Manochehr Dorraj: Belt and Road will boost ties with Middle East

Author: Release date:2018-03-30 09:10:39Source:+Add to My Favorites

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Manochehr Dorraj

FDDI visiting scholar and professor of International Affairs at Texas Christian University, US

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Judging by the US Energy Information Administra­ tion’s forecast, China’s demand for energy could double by 2030 if its domestic growth and overseas economic activities through the Belt and Road Initiative continue at the current pace. Hence, speculation is rife that China might be a prime bidder for the 5 percent stocks of Saudi Arabian Oil Company (Aramco) which Riyadh has decided to sell to ensure its future energy security.


Over the last two years, China has been expanding its oil imports from Iran, which has the fourth­largest oil reserve in the world. China imports 55 percent of its oil from the Middle East and North Africa. And some observers believe that given its current level of consumption, China could run out of its domestic energy sources in the next 15 years. Assuming this prediction proves correct, China would be even more dependent on the region for its energy security and, therefore, invest more in the political stability and security of the region.


Another factor that is deepening relations between China and the Middle East is the Belt and Road Initiative, which, once fully operational, will see China’s greater involvement in the region’s economies. One of the six corridors of the Belt and Road Initiative runs from Urumqi in China’s Xinjiang Uygur autonomous region through Central Asia, Russia, Iran and Turkey to Europe, which has the potential of substantially boosting trade between China and the countries involved in the initiative. In fact, Chinese investment in many of these countries has risen considerably since 2015. 


As a gateway to Central Asia and the Caspian Sea, and with the longest coastline in the Persian Gulf and 80 million consumers, Iran is poised to become a major transit hub for goods in this corridor. Iran is the sixthlargest oil exporter to China, and China is Iran’s top oil importer and largest trade partner. Also, Chinese investment in Iran has increased 43 percent since 2016.


In January 2016 when President Xi Jinping visited Iran, which joined the Asian Infrastructure Investment Bank in 2015, the two countries pledged to expand their bilateral trade to $600 billion by 2025. The estimate may be exaggerated, but it reflects both sides’ desire to expand their economic ties. 


Saudi Arabia, which has the second-largest oil reserve in the world, is the third-largest oil exporter to China. China, on the other hand, is Saudi Arabia’s top oil importer and biggest trade partner. Saudi Arabia has also agreed to join the China-Pakistan Economic Corridor, which extends from Kashgar in Xinjiang to Gwadar in Pakistan through to the Middle East and Europe. Apart from signing business deals worth $65 billion during Saudi King Salman’s visit to Beijing in 2017, the two sides also pledged to work together to create synergy between “Saudi Vision 2030” — an initiative intended to diversify the Saudi economy — and the Belt and Road Initiative. Saudi Arabia joined the AIIB in 2015 and contributed $20 billion to its initial capital, hoping to attract Chinese investment, in order to bring to fruition the Saudi Vision 2030. And last year, Riyadh decided to put some of its massive sovereign funds in renminbi treasury notes, in the hope that the Chinese currency will appreciate substantially in the future.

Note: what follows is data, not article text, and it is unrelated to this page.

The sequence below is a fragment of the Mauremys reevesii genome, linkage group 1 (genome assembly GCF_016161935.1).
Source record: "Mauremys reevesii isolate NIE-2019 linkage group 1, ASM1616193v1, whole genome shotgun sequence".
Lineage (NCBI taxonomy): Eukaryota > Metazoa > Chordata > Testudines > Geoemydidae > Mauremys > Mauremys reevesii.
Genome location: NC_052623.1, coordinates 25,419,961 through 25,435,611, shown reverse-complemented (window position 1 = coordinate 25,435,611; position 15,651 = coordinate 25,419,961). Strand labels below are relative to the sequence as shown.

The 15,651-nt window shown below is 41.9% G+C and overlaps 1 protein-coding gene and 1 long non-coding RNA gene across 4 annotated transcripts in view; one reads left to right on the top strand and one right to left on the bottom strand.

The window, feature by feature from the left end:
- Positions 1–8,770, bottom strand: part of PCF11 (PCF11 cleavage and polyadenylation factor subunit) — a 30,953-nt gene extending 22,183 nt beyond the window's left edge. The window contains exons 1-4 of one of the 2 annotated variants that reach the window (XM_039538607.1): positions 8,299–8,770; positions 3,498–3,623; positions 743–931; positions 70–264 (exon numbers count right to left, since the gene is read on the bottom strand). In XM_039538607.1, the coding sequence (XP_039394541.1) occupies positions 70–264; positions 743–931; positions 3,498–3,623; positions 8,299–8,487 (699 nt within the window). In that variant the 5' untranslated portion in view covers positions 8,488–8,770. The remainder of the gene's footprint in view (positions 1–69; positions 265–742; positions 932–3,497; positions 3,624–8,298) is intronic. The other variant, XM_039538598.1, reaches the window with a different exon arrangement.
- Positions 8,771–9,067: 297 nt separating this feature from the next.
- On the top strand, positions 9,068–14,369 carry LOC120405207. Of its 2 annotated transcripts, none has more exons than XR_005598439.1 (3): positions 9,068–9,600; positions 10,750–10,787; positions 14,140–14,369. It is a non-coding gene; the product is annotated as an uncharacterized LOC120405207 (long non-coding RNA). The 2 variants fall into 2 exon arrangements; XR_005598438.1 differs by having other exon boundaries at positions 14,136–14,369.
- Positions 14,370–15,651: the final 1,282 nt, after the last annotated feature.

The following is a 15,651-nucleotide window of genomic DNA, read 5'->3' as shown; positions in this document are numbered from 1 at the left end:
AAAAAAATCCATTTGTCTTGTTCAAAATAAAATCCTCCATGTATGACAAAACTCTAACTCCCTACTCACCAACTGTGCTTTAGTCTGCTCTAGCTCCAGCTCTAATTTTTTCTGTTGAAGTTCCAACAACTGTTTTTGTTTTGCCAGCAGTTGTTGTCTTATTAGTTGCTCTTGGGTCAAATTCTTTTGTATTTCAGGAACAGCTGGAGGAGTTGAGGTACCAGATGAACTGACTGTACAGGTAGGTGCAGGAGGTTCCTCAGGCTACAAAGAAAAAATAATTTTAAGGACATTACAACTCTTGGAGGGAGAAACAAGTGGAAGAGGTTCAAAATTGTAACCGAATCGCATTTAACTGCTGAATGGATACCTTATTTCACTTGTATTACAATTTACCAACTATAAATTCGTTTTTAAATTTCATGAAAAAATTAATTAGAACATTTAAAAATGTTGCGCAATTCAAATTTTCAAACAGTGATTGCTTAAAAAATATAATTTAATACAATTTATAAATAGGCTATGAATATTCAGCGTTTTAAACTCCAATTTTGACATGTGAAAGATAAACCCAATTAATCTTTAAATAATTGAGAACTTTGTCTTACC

In 2017 China-United Arab Emirates’ trade was expected to surpass $46.3 billion achieved in 2016, with the UAE emerging as China’s second largest trade partner in the region after Saudi Arabia. More than 2,400 Chinese enterprises are already registered as members of the UAE Chamber of Commerce. And tourism and flights between the two countries have expanded, with about 300,000 Chinese nationals living and working in Dubai alone. 


In the last decade, China’s trade with the region as a whole increased 600 percent. The projected value of the trade between the 22 Arab countries and China by 2024 is $600 billion. If we consider the fact that China­US bilateral trade in 2016 was estimated to be $578 billion, this is an impressive figure indeed, indicating that as the Belt and Road Initiative advances, the region may become increasingly important in China’s geostrategic calculus.


The author is a professor of International Affairs at Texas Christian University, US. In 2017 he was a visiting scholar at Fudan Development Institute, Fudan University, Shanghai.


For PDF version:Manochehr Dorraj China Daiy 20180126 .pdf

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